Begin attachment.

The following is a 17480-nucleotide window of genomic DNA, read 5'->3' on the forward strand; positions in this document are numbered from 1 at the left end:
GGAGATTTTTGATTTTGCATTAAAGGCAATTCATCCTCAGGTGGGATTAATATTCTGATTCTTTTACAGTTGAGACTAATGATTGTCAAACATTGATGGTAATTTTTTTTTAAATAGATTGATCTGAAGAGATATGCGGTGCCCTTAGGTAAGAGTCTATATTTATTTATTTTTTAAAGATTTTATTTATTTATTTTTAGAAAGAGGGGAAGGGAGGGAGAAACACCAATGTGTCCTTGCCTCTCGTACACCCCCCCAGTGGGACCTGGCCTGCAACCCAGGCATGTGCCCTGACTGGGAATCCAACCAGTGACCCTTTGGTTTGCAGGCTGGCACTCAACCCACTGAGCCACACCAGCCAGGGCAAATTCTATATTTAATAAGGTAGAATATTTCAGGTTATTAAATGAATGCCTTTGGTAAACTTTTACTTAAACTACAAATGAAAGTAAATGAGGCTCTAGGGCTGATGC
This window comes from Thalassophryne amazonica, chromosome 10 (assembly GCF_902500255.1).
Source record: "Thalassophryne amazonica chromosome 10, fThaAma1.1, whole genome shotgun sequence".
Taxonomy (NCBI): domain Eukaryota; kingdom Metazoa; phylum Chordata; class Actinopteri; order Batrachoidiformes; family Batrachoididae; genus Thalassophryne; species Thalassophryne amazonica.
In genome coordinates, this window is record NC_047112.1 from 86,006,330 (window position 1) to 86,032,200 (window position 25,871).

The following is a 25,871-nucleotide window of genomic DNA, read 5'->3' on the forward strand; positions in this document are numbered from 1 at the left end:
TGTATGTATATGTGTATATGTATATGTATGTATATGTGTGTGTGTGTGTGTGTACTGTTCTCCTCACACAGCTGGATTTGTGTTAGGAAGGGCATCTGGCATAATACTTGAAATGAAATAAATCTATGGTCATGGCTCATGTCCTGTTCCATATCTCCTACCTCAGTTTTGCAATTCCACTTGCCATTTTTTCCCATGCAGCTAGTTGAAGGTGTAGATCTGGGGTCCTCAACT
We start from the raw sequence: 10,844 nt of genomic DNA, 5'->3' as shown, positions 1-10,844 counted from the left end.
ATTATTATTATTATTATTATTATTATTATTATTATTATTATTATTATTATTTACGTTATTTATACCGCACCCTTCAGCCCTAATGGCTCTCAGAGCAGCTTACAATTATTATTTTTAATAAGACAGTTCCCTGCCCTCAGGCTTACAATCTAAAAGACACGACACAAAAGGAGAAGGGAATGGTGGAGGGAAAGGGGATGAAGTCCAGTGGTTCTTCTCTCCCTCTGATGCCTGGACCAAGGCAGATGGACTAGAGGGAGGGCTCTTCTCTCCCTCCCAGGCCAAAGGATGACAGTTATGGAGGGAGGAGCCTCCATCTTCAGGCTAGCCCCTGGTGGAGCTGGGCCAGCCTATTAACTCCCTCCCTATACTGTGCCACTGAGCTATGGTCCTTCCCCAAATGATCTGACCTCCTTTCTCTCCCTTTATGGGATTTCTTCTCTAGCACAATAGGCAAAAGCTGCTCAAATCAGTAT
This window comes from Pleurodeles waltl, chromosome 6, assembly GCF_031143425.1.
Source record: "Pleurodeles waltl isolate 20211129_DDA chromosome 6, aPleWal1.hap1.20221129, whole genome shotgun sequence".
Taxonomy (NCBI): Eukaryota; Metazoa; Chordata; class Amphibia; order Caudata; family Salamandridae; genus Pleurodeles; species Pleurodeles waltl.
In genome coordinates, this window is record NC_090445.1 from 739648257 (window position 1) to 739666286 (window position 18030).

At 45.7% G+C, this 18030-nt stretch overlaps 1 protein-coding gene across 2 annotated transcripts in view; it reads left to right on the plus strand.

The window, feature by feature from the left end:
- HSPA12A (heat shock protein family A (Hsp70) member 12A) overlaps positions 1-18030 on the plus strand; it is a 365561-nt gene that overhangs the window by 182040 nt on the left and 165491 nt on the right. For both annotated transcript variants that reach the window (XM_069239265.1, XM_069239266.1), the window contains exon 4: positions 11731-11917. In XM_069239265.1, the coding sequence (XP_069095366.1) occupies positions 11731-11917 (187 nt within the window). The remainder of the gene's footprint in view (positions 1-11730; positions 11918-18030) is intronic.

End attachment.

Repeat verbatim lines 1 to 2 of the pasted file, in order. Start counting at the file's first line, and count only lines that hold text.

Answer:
The following is a 17480-nucleotide window of genomic DNA, read 5'->3' on the forward strand; positions in this document are numbered from 1 at the left end:
GGAGATTTTTGATTTTGCATTAAAGGCAATTCATCCTCAGGTGGGATTAATATTCTGATTCTTTTACAGTTGAGACTAATGATTGTCAAACATTGATGGTAATTTTTTTTTAAATAGATTGATCTGAAGAGATATGCGGTGCCCTTAGGTAAGAGTCTATATTTATTTATTTTTTAAAGATTTTATTTATTTATTTTTAGAAAGAGGGGAAGGGAGGGAGAAACACCAATGTGTCCTTGCCTCTCGTACACCCCCCCAGTGGGACCTGGCCTGCAACCCAGGCATGTGCCCTGACTGGGAATCCAACCAGTGACCCTTTGGTTTGCAGGCTGGCACTCAACCCACTGAGCCACACCAGCCAGGGCAAATTCTATATTTAATAAGGTAGAATATTTCAGGTTATTAAATGAATGCCTTTGGTAAACTTTTACTTAAACTACAAATGAAAGTAAATGAGGCTCTAGGGCTGATGC